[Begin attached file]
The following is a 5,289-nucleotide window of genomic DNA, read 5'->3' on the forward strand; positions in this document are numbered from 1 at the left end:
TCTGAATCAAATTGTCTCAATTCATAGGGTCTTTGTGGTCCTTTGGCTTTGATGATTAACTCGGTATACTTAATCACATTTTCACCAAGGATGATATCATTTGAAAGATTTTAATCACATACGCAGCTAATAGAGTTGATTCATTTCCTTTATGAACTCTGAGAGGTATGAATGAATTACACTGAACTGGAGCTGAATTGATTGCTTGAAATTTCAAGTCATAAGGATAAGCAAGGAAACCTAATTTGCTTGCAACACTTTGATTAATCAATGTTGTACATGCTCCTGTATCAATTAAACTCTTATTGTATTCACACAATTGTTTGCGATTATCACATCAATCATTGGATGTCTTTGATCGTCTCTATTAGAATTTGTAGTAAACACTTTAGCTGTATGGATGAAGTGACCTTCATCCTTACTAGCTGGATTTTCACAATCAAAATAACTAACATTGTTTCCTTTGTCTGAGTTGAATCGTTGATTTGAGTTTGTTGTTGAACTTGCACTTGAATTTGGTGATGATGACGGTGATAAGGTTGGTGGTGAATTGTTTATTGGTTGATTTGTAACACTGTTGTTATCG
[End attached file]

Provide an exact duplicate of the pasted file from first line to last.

The following is a 5,289-nucleotide window of genomic DNA, read 5'->3' on the forward strand; positions in this document are numbered from 1 at the left end:
TCTGAATCAAATTGTCTCAATTCATAGGGTCTTTGTGGTCCTTTGGCTTTGATGATTAACTCGGTATACTTAATCACATTTTCACCAAGGATGATATCATTTGAAAGATTTTAATCACATACGCAGCTAATAGAGTTGATTCATTTCCTTTATGAACTCTGAGAGGTATGAATGAATTACACTGAACTGGAGCTGAATTGATTGCTTGAAATTTCAAGTCATAAGGATAAGCAAGGAAACCTAATTTGCTTGCAACACTTTGATTAATCAATGTTGTACATGCTCCTGTATCAATTAAACTCTTATTGTATTCACACAATTGTTTGCGATTATCACATCAATCATTGGATGTCTTTGATCGTCTCTATTAGAATTTGTAGTAAACACTTTAGCTGTATGGATGAAGTGACCTTCATCCTTACTAGCTGGATTTTCACAATCAAAATAACTAACATTGTTTCCTTTGTCTGAGTTGAATCGTTGATTTGAGTTTGTTGTTGAACTTGCACTTGAATTTGGTGATGATGACGGTGATAAGGTTGGTGGTGAATTGTTTATTGGTTGATTTGTAACACTGTTGTTATCG